Asian stocks are higher after slight gains on Wall Street

BANGKOK (AP) — Stocks rose in Asia on Tuesday after Wall Street benchmarks reversed some losses from their worst week since early December.

Stocks are under selling pressure as analysts have raised their forecasts for how high the Federal Reserve will raise interest rates and how long it will keep them there to curb inflation that has not fallen as much as expected given strong job growth and other signs of resilience in the economy.

Economies around the world have remained more resilient than feared as China loosens up are business-damaging anti-COVID restrictions and Europe avoiding a worst-case scenario energy crisis.

“As we move into Turnaround Tuesday, investors are debating whether inflation reflation in January was just a temporary bump in the road as the economy adjusts to a post-pandemic world,” Stephen Innes of SPI Asset Management said in a report. “The post-pandemic era continues to produce unusual macroeconomic patterns.”

The Nikkei 225 index in Tokyo rose 0.2% to 27,487.85 and the Kospi in Seoul rose 0.9% to 2,424.89.

In Hong Kong, the Hang Seng gained 0.4% to 20,030.25 while the Shanghai Composite index rose 0.1% to 3,260.40. The Australian S&P/ASX 200 rose 0.5% to 7,261.20.

Equities struggled in February after a strong start to the year. Robust economic data helps calm recession fears may be imminent given the dampening impact of more expensive borrowing on consumer and business spending.

But they likely mean a longer period of higher interest rates. Higher interest rate expectations were most evident in the bond market, where yields have shot up in recent weeks.

Previously, analysts thought the Fed would ease soon. Now it is expected that it could raise rates above 5.25%. The Fed’s key overnight interest rate is now in a range of 4.50% to 4.75%, up from near zero at the start of last year.

On Monday, the S&P 500 rose 0.3% to 3,982.24, just its second gain in seven days. The Dow Jones Industrial Average gained 0.2% to 32,889.09, while the Nasdaq index rose 0.6% to 11,466.98.

Stocks of Union Pacific rose 10.1% for one of the biggest gains in the market after the rail company announced plans to replace its CEO later this year. The company is under pressure from a hedge fund with a large ownership stake in it.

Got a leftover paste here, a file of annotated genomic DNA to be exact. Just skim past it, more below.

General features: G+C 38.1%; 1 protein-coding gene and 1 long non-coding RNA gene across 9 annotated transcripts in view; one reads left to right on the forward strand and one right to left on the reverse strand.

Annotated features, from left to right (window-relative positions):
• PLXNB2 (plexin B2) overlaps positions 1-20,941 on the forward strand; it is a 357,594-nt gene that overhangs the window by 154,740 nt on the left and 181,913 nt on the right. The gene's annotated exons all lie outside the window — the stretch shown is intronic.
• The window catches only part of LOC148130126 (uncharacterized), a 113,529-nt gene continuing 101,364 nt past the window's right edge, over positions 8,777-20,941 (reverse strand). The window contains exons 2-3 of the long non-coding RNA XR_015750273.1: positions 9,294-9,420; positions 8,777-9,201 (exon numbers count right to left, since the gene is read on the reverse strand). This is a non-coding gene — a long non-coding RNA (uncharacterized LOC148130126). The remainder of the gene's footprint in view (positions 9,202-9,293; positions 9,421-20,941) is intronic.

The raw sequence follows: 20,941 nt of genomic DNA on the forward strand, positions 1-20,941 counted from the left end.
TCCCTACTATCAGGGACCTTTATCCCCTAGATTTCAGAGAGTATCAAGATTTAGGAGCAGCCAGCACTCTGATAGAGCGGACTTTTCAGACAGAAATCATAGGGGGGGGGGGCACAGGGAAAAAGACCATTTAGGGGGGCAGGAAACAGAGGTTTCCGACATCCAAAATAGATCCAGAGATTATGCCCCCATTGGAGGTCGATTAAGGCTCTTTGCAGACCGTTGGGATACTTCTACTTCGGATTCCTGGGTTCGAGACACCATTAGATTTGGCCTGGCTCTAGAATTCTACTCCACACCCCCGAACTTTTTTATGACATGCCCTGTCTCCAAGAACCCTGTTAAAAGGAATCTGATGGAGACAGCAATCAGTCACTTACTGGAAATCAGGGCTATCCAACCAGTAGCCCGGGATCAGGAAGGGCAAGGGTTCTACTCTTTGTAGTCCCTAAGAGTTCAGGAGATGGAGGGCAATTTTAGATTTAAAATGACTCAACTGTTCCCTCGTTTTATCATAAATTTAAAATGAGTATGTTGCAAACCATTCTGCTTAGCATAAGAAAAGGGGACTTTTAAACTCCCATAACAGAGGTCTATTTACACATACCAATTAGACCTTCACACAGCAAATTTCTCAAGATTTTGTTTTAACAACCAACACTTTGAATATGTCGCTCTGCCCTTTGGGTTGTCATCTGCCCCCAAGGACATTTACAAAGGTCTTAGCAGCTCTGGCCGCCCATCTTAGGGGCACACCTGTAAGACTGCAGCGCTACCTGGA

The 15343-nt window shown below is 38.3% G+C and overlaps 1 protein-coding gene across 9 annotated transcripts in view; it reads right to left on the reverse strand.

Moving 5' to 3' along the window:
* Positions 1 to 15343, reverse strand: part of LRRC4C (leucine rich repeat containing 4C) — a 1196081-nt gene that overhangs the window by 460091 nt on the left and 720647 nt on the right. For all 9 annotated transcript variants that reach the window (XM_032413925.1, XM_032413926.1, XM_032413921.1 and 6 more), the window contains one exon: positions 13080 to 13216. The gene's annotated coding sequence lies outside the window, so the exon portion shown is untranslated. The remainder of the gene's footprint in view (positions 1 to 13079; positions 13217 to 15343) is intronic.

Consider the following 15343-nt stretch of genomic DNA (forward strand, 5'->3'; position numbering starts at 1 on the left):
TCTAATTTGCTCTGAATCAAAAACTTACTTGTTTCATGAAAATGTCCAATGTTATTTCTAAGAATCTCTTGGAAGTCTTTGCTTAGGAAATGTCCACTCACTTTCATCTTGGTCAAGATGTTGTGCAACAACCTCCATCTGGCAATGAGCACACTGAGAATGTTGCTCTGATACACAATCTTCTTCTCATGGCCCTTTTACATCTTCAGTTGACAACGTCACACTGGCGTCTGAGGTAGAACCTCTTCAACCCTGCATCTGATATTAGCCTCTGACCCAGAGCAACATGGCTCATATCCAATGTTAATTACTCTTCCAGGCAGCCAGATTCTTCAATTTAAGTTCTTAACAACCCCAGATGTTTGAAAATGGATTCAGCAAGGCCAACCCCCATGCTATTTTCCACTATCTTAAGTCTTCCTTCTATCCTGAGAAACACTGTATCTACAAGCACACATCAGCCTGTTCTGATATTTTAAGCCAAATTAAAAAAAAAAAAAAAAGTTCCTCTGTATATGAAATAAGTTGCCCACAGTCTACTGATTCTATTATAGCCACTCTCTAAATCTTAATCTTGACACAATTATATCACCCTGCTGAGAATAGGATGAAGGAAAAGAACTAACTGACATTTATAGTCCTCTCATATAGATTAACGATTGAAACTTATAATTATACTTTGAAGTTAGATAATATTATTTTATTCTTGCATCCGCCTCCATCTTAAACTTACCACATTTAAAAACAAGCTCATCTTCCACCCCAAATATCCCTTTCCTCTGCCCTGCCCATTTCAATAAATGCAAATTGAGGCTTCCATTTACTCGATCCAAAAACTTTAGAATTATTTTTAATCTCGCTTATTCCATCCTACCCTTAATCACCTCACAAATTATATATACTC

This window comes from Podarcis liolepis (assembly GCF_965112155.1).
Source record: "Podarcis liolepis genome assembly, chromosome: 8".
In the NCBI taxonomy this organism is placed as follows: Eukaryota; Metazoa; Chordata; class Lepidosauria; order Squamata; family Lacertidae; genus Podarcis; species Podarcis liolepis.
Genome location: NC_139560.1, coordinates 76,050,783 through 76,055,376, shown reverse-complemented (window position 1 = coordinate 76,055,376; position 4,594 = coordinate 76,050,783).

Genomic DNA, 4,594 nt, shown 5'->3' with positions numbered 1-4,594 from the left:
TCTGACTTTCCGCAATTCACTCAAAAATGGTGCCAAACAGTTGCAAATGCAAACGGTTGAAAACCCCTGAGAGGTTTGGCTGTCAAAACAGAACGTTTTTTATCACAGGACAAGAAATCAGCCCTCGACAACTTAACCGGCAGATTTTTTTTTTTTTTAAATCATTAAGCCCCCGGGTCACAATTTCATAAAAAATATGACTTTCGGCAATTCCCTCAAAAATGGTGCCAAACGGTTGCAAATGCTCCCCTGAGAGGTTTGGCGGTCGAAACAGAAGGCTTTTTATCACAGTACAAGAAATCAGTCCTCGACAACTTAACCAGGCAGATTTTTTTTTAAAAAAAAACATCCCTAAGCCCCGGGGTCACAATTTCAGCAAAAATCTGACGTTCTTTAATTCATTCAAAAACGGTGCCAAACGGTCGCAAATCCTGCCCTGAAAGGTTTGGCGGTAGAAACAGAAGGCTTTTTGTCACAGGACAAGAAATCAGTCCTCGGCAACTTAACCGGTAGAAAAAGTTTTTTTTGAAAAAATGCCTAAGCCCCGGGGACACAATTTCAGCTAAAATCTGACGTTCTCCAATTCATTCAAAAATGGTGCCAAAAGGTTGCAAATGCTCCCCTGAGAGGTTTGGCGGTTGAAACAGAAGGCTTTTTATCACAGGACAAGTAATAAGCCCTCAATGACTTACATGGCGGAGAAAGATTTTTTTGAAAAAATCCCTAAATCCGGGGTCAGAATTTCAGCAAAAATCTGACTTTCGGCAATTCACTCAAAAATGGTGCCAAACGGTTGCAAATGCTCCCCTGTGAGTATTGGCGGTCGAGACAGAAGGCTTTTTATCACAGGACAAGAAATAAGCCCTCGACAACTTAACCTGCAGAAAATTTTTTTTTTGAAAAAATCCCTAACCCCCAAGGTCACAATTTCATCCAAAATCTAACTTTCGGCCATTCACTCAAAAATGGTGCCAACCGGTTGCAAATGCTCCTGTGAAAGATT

The 10-year Treasury yield fell to 3.92% from 3.95% late Friday. That yield helps determine rates for mortgages and other major loans. The two-year interest rate, which moves more based on the Fed’s expectations, fell from 4.81% to 4.79%. It’s near the highest level since 2007.

Revenues fell after a report found orders for machinery, aircraft and other durable products fell more than economists had expected in January.

Even Monday’s weaker-than-expected durable goods report had some underlying strength. After ignoring transportation-related equipment, orders surged last month to their biggest gain since March, far more than the decline economists had expected.

Even with concerns that interest rates will come in higher than expected, the S&P 500 is still holding on to a 3.7% gain for the year so far, and shoppers continue to splurge in stores. Both can exert upward pressure on inflation.

Most companies have already reported their results for the last three months of 2022. Among the several dozen companies in the S&P 500 yet to report this week are Advance Auto Parts, Kroger and Target.

Overall, this season for earnings reporting has been lackluster. Companies in the S&P 500 are on track to report their first year-over-year decline in earnings per share since the summer of 2020, according to FactSet.

On another trading Tuesday, US benchmark crude gained 24 cents to $75.91 a barrel in electronic trading on the New York Mercantile Exchange. It lost 64 cents to $75.68 on Monday.

Brent crude, the price base for international trade, rose 17 cents to $82.21 a barrel.

The US dollar rose from 136.20 yen to 136.29 Japanese yen. The euro fell from $1.0609 to $1.0593.


AP Business Writer Stan Choe contributed.





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